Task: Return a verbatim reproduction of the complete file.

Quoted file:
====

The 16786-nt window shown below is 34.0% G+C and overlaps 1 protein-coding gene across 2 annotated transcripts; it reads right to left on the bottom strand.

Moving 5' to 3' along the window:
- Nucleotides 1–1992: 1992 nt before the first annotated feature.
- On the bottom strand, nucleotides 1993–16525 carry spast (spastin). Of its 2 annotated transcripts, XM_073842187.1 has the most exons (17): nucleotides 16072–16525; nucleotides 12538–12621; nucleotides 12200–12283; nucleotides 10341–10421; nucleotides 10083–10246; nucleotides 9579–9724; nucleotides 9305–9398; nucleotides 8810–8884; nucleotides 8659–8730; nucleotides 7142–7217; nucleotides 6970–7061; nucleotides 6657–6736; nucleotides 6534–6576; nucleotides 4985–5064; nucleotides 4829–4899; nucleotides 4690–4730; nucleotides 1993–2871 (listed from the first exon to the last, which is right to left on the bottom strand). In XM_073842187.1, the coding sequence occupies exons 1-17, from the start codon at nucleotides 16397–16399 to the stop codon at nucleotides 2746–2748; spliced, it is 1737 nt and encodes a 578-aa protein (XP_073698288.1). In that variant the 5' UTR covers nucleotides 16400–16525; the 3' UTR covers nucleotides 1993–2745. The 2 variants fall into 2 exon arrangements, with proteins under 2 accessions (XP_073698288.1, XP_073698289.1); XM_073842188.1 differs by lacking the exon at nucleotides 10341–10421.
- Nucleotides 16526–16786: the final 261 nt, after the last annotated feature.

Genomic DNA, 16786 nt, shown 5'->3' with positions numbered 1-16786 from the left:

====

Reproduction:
The 16786-nt window shown below is 34.0% G+C and overlaps 1 protein-coding gene across 2 annotated transcripts; it reads right to left on the bottom strand.

Moving 5' to 3' along the window:
- Nucleotides 1–1992: 1992 nt before the first annotated feature.
- On the bottom strand, nucleotides 1993–16525 carry spast (spastin). Of its 2 annotated transcripts, XM_073842187.1 has the most exons (17): nucleotides 16072–16525; nucleotides 12538–12621; nucleotides 12200–12283; nucleotides 10341–10421; nucleotides 10083–10246; nucleotides 9579–9724; nucleotides 9305–9398; nucleotides 8810–8884; nucleotides 8659–8730; nucleotides 7142–7217; nucleotides 6970–7061; nucleotides 6657–6736; nucleotides 6534–6576; nucleotides 4985–5064; nucleotides 4829–4899; nucleotides 4690–4730; nucleotides 1993–2871 (listed from the first exon to the last, which is right to left on the bottom strand). In XM_073842187.1, the coding sequence occupies exons 1-17, from the start codon at nucleotides 16397–16399 to the stop codon at nucleotides 2746–2748; spliced, it is 1737 nt and encodes a 578-aa protein (XP_073698288.1). In that variant the 5' UTR covers nucleotides 16400–16525; the 3' UTR covers nucleotides 1993–2745. The 2 variants fall into 2 exon arrangements, with proteins under 2 accessions (XP_073698288.1, XP_073698289.1); XM_073842188.1 differs by lacking the exon at nucleotides 10341–10421.
- Nucleotides 16526–16786: the final 261 nt, after the last annotated feature.

Genomic DNA, 16786 nt, shown 5'->3' with positions numbered 1-16786 from the left: